The Assemblies of God Cover

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The Assemblies of God

Godly Love and the Revitalization of American Pentecostalism

Margaret Poloma, John Green, 0

“An insightful, empirically based analysis of how the Assemblies of God denomination is changing in response to modernity. This multimethod book, based on both surveys and field research, contributes to a growing sociological literature on Pentecostalism.”

At Home in Nature Cover

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At Home in Nature

Modern Homesteading and Spiritual Practice in America

Rebecca Kneale Gould

Motivated variously by the desire to reject consumerism, to live closer to the earth, to embrace voluntary simplicity, or to discover a more spiritual path, homesteaders have made the radical decision to go "back to the land," rejecting modern culture and amenities to live self-sufficiently and in harmony with nature. Drawing from vivid firsthand accounts as well as from rich historical material, this gracefully written study of homesteading in America from the late nineteenth century to the present examines the lives and beliefs of those who have ascribed to the homesteading philosophy, placing their experiences within the broader context of the changing meanings of nature and religion in modern American culture.

Rebecca Kneale Gould investigates the lives of famous figures such as Henry David Thoreau, John Burroughs, Ralph Borsodi, Wendell Berry, and Helen and Scott Nearing, and she presents penetrating interviews with many contemporary homesteaders. She also considers homesteading as a form of dissent from consumer culture, as a departure from traditional religious life, and as a practice of environmental ethics.

The Atheist Cover

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The Atheist

Madalyn Murray O'Hair

Bryan Le Beau

In 1964, Life magazine called Madalyn Murray O’Hair “the most hated woman in America.” Another critic described her as “rude, impertinent, blasphemous, a destroyer not only of beliefs but of esteemed values.”

In this first full-length biography, Bryan F. Le Beau offers a penetrating assessment of O’Hair’s beliefs and actions and a probing discussion of how she came to represent both what Americans hated in their enemies and feared in themselves. Born in 1919, O’Hair was a divorced mother of two children born out of wedlock. She launched a crusade against God, often using foul language as she became adept at shocking people and making effective use of the media in delivering her message. She first gained notoriety as one of the primary litigants in the 1963 case Murray v. Curlett which led the Supreme Court to ban school prayer. The decision stunned a nation engaged in fighting “godless Communism” and made O’Hair America’s most famous—and most despised—atheist.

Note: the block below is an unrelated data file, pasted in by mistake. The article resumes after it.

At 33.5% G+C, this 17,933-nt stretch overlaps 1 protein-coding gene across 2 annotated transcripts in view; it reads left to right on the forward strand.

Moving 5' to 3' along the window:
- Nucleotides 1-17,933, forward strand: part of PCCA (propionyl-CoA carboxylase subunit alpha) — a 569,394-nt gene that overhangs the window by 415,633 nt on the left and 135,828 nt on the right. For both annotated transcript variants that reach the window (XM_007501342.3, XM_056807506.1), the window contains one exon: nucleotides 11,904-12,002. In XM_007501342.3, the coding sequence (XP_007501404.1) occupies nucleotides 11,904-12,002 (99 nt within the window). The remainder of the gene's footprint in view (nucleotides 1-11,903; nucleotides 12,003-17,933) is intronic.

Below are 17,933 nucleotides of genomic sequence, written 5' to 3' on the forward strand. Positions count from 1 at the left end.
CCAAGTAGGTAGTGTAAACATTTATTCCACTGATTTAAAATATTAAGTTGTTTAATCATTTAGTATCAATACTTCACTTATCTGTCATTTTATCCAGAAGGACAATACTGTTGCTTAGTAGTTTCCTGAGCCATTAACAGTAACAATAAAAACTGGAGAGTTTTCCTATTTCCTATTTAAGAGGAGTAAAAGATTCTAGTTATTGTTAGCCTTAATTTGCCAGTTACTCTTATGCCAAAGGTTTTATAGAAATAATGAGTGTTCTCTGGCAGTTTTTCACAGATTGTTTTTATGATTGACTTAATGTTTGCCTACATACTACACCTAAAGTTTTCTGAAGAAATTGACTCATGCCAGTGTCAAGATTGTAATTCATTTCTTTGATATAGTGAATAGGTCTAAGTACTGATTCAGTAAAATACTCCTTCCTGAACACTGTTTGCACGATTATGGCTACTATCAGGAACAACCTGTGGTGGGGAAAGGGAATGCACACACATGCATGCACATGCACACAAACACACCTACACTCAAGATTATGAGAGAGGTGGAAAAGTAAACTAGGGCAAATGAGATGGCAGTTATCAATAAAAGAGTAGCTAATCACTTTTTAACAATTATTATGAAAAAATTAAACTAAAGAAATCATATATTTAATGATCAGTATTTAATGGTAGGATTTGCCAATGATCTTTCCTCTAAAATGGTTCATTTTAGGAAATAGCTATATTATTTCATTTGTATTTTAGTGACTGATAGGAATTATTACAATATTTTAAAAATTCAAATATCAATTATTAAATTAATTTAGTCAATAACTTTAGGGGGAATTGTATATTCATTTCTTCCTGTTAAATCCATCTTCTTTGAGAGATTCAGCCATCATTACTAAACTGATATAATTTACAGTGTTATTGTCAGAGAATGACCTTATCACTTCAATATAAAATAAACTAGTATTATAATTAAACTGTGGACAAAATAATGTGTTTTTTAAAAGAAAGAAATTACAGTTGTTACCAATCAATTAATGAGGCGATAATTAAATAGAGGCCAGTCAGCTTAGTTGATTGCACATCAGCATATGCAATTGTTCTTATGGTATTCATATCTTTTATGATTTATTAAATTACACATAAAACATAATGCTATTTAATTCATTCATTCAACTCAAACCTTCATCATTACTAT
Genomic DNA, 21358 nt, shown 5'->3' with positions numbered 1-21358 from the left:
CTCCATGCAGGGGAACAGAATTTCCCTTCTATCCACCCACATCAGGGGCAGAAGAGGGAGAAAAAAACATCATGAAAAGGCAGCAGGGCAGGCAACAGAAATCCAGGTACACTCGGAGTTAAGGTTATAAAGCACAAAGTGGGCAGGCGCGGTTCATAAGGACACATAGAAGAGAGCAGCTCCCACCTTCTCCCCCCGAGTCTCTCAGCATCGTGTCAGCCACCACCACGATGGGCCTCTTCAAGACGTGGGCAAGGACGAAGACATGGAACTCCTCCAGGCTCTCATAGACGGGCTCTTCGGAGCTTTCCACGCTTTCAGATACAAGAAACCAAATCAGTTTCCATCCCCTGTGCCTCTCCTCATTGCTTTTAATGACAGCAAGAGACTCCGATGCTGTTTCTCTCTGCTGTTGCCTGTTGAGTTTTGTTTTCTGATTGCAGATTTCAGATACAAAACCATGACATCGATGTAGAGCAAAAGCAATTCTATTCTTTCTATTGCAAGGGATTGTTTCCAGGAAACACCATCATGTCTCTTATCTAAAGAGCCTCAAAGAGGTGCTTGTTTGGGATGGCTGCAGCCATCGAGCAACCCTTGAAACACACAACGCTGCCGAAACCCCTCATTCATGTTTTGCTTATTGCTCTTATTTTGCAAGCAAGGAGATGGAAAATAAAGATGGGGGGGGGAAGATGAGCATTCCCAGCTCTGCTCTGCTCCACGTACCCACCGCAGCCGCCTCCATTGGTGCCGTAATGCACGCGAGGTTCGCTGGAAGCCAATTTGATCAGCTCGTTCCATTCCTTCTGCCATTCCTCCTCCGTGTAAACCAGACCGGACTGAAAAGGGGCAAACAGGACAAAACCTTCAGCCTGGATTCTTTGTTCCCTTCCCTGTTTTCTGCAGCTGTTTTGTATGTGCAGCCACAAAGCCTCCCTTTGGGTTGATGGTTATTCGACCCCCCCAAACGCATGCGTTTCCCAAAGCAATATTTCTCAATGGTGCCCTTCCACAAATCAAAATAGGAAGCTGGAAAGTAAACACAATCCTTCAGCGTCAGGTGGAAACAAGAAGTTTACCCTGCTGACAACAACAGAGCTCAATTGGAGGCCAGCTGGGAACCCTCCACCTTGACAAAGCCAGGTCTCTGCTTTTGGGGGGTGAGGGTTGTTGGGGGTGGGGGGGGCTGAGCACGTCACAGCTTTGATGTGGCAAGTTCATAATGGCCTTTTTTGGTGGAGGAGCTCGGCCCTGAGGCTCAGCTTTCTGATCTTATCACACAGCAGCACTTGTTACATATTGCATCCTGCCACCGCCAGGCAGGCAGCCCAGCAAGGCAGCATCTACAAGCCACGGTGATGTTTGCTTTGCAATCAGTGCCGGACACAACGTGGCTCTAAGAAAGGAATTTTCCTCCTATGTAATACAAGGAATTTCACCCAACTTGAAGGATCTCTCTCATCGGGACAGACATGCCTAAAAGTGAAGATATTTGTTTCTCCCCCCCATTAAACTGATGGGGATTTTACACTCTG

O’Hair led a colorful life, facing assault charges and extradition from Mexico, as well as the defection of her son William, who as an adult denounced her. She later served as Hustler publisher Larry Flynt’s chief speech writer in his bid for President of the United States.

Drawing on original research, O’Hair’s diaries, and interviews, Le Beau traces her development from a child of the Depression to the dictatorial, abrasive woman who founded the American Atheists, wrote books denouncing religion, and challenged the words “Under God” in the Pledge of Allegiance, “In God We Trust” on American currency, the tax exempt status of religious organizations, and other activities she saw as violating the separation of church and state.

O’Hair remained a spokesperson for atheism until 1995, when she and her son and granddaughter vanished. It was later discovered that they were murdered by O’Hair’s former office manager and an accomplice.

Fast-paced, engagingly written, and sharply relevant to ongoing debates about school prayer and other religious issues, The Atheist tells the colorful life-story of a woman who challenged America’s most deeply held beliefs.

Atlas historique des pratiques religieuses Cover

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Atlas historique des pratiques religieuses

Le Sud-Ouest du Québec au XIXe siècle

Louis Rousseau

Au moment où le Québec s’intégrait aux circuits commerciaux internationaux et préparait son entrée dans l’industrialisation, un vaste changement socio-culturel plaçait la religion au cœur des conduites et de l’image que se fait le peuple de ce monde en changement. L’Atlas historique des pratiques religieuses étudie le Sud-Ouest du Québec, qui abrite maintenant les deux tiers de la population québécoise, au moment où se déroulent, entre 1820 et 1880, les phases d’un véritable réveil religieux. Par le moyen des cartes, de graphiques et de tableaux liés au texte des planches, on observe dans cet atlas le mouvement d’ensemble qui modifia les attitudes et les conduites religieuses populaires. Voici quelques-uns des thèmes présentés à partir d’informations inédites tirées d’archives religieuses : salaire des curés, nombre d’auberges et de maisons closes, capitalisation des paroisses, découpage des frontières des paroisses, transformations démographiques, fréquentation scolaire, pratique du jeûne et de la communion pascale, campagnes de tempérance, zones à forte pénétration protestante, architecture des églises, dévotions, paroisses fécondes en prêtres ou en sœurs. Voici, enfin, le portrait contrasté des transformations religieuses qui ont donné à la société québécoise, il y a un siècle, un fort sentiment de sa valeur et de sa sécurité. Ce surprenant tableau historique relance la question de la place du facteur religieux à l’ère où s’impose l’idéal du progrès.